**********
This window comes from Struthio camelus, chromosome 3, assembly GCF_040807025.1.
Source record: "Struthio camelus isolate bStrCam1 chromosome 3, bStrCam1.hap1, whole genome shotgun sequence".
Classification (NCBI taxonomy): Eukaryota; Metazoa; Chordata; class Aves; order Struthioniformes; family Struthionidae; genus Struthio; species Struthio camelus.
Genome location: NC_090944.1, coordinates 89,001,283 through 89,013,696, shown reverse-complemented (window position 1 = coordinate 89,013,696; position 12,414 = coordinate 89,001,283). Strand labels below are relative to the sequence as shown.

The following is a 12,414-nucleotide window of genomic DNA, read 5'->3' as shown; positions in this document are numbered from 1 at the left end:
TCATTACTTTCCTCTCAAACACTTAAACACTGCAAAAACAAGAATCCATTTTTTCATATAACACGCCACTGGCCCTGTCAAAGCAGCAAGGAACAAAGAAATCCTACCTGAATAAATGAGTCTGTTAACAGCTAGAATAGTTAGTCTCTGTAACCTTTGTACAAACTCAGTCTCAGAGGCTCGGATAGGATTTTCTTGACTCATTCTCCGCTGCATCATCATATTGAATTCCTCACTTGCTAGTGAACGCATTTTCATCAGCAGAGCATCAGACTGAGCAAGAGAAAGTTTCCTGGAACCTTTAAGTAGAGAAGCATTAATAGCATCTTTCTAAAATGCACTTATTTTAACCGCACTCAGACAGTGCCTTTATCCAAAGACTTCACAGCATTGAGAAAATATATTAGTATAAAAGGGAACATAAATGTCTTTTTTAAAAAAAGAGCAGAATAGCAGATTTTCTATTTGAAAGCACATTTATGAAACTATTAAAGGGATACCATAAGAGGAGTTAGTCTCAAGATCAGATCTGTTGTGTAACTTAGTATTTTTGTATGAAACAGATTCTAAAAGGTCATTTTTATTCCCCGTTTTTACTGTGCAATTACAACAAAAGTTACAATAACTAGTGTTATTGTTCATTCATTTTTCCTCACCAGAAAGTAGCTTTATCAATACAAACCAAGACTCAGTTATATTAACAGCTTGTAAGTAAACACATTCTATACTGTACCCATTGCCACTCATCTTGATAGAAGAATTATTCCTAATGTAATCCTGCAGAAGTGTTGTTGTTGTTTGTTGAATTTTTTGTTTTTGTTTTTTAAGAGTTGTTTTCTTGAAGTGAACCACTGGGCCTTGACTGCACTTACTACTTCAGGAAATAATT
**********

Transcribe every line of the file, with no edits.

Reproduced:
This window comes from Struthio camelus, chromosome 3, assembly GCF_040807025.1.
Source record: "Struthio camelus isolate bStrCam1 chromosome 3, bStrCam1.hap1, whole genome shotgun sequence".
Classification (NCBI taxonomy): Eukaryota; Metazoa; Chordata; class Aves; order Struthioniformes; family Struthionidae; genus Struthio; species Struthio camelus.
Genome location: NC_090944.1, coordinates 89,001,283 through 89,013,696, shown reverse-complemented (window position 1 = coordinate 89,013,696; position 12,414 = coordinate 89,001,283). Strand labels below are relative to the sequence as shown.

The following is a 12,414-nucleotide window of genomic DNA, read 5'->3' as shown; positions in this document are numbered from 1 at the left end:
TCATTACTTTCCTCTCAAACACTTAAACACTGCAAAAACAAGAATCCATTTTTTCATATAACACGCCACTGGCCCTGTCAAAGCAGCAAGGAACAAAGAAATCCTACCTGAATAAATGAGTCTGTTAACAGCTAGAATAGTTAGTCTCTGTAACCTTTGTACAAACTCAGTCTCAGAGGCTCGGATAGGATTTTCTTGACTCATTCTCCGCTGCATCATCATATTGAATTCCTCACTTGCTAGTGAACGCATTTTCATCAGCAGAGCATCAGACTGAGCAAGAGAAAGTTTCCTGGAACCTTTAAGTAGAGAAGCATTAATAGCATCTTTCTAAAATGCACTTATTTTAACCGCACTCAGACAGTGCCTTTATCCAAAGACTTCACAGCATTGAGAAAATATATTAGTATAAAAGGGAACATAAATGTCTTTTTTAAAAAAAGAGCAGAATAGCAGATTTTCTATTTGAAAGCACATTTATGAAACTATTAAAGGGATACCATAAGAGGAGTTAGTCTCAAGATCAGATCTGTTGTGTAACTTAGTATTTTTGTATGAAACAGATTCTAAAAGGTCATTTTTATTCCCCGTTTTTACTGTGCAATTACAACAAAAGTTACAATAACTAGTGTTATTGTTCATTCATTTTTCCTCACCAGAAAGTAGCTTTATCAATACAAACCAAGACTCAGTTATATTAACAGCTTGTAAGTAAACACATTCTATACTGTACCCATTGCCACTCATCTTGATAGAAGAATTATTCCTAATGTAATCCTGCAGAAGTGTTGTTGTTGTTTGTTGAATTTTTTGTTTTTGTTTTTTAAGAGTTGTTTTCTTGAAGTGAACCACTGGGCCTTGACTGCACTTACTACTTCAGGAAATAATT